Wednesday, February 6, 2019

Procrastination

The "Procrastination" episode of QI has nailed the culprit as perfectionism. And I agree that that is the reason for all posts I haven't done on the topics that speak to me the most. I find it easier to finish posts on topics I care less about because I'm not worried that I got it "right"...

Series P: 12. Procrastination

Tuesday, July 4, 2017

Programmers also need Moral Philosophy

I stand corrected; programmers need knowledge of moral philosophy too.  I realized this after hearing this BBC story about developers of self-driving cars explicitly asking philosophers for help in formulating which person the car should hit.   .  .  .  .  .


When first starting my project to teach other programmers all the practical concepts I was learning from Philosophy, I focused on ontology, the study of describing the world. Philosophy has 2500 years of study of this topic that computer science naively leaves up to intuition. I thought that only the IS side of Hume's IS/OUGHT divide would be relevant to actual programming.  It turns out that real programmers doing real software development need the OUGHT side too.

Hume's IS/OUGHT Divide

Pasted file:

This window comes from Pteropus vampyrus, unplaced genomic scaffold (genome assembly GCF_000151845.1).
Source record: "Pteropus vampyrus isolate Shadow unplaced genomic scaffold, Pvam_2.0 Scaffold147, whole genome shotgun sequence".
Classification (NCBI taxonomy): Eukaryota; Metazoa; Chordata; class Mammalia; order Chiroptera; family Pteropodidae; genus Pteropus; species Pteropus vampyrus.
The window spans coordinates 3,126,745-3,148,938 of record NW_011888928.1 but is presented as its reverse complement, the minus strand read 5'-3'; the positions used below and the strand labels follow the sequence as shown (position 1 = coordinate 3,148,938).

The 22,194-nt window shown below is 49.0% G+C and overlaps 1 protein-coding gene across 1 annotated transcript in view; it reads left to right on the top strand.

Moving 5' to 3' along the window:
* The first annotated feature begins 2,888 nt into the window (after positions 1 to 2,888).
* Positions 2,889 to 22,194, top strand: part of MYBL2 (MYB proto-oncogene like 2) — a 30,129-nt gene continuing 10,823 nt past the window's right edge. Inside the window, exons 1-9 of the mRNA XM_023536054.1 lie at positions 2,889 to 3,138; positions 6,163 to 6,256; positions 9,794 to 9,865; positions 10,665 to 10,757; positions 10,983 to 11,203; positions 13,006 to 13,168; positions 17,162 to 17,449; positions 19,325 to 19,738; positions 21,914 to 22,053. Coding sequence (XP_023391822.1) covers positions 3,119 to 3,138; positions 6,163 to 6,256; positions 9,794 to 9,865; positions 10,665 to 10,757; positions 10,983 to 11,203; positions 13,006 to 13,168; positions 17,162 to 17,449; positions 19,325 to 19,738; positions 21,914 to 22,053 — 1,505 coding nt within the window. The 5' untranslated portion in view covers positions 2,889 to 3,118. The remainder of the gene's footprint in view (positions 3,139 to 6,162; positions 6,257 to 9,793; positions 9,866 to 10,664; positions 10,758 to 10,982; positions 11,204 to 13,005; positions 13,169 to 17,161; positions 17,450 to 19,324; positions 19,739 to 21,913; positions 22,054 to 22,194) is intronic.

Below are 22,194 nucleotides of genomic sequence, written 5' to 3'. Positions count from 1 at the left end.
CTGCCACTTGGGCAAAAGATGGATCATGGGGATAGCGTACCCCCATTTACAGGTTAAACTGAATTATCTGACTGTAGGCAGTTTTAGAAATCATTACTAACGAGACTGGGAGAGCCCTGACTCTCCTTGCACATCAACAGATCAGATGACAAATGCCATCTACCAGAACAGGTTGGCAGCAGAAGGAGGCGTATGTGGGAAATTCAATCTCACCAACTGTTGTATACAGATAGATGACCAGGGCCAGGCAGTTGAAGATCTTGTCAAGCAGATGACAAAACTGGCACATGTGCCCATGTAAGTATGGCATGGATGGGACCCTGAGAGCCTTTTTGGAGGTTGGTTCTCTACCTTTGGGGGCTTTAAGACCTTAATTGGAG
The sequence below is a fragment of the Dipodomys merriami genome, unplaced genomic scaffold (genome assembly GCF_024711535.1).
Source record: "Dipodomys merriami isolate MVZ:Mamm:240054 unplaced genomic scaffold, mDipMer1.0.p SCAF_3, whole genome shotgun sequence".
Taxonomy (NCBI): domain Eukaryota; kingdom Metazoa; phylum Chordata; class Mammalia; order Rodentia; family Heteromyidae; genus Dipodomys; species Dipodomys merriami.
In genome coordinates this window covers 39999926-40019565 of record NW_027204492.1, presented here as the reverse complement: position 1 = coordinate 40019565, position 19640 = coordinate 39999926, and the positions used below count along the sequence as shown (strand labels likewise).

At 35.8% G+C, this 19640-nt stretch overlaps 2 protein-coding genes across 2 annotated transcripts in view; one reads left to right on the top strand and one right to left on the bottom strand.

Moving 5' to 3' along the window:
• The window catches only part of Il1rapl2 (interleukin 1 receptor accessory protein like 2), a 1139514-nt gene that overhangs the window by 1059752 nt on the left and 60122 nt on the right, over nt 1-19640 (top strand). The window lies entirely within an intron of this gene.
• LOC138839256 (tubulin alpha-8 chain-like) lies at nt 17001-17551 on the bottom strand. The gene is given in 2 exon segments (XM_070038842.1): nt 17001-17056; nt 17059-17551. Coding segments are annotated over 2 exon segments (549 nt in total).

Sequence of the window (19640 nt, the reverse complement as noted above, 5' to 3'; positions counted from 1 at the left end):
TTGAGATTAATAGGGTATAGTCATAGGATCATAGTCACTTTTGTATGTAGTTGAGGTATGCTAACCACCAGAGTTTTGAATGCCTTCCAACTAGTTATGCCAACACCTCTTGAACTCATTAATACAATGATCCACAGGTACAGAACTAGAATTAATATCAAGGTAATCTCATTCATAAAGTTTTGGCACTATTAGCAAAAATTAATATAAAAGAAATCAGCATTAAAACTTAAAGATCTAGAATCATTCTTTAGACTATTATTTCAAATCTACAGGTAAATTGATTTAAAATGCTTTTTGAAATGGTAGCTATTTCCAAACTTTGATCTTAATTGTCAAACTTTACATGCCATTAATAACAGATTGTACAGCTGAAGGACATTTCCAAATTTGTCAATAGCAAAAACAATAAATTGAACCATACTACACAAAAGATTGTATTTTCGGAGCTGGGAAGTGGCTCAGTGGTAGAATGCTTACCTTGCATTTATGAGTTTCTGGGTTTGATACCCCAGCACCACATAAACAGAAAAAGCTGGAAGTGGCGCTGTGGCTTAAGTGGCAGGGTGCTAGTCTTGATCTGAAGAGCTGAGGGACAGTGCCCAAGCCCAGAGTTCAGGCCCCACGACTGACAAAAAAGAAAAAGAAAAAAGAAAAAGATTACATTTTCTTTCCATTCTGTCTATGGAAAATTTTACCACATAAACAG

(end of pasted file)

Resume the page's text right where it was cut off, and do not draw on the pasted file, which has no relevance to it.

The philosopher David Hume wrote that all statements fall into one of two categories: descriptive statements about "what IS", versus, prescriptive statements about "what OUGHT to be", and one can't judge what ought to be without a clear accurate understanding of what is.

One of the basic tasks of Philosophy is to try to explain and justify one's intuition and gut reactions via a set of explicit logical rules.  The IS side of things worries about the best way to describe and categorize things, and how we can justify that we know what we think we know.  The OUGHT side of things worries about rules guiding "moral" decisions, and which rules apply in which situations, and what are the overriding goals of each rule system. In other words, what is the "right" thing to do.  In both of these categories, it turns out that our intuitions often result in conflicting answers, thus the need to analyze and sort them out (ahem, easier said than done).

The IS statements are the ones that first come to mind when developing a self-driving car. What IS the terrain, the car speed, the distance to the curb, the position the car in the next lane will be in two seconds.  These questions are the kind covered in Artificial Intelligence classes, the ones first needed to be able to drive at all.  The ones that let a system detect potential collisions, and formulate the set of options available to avoid them.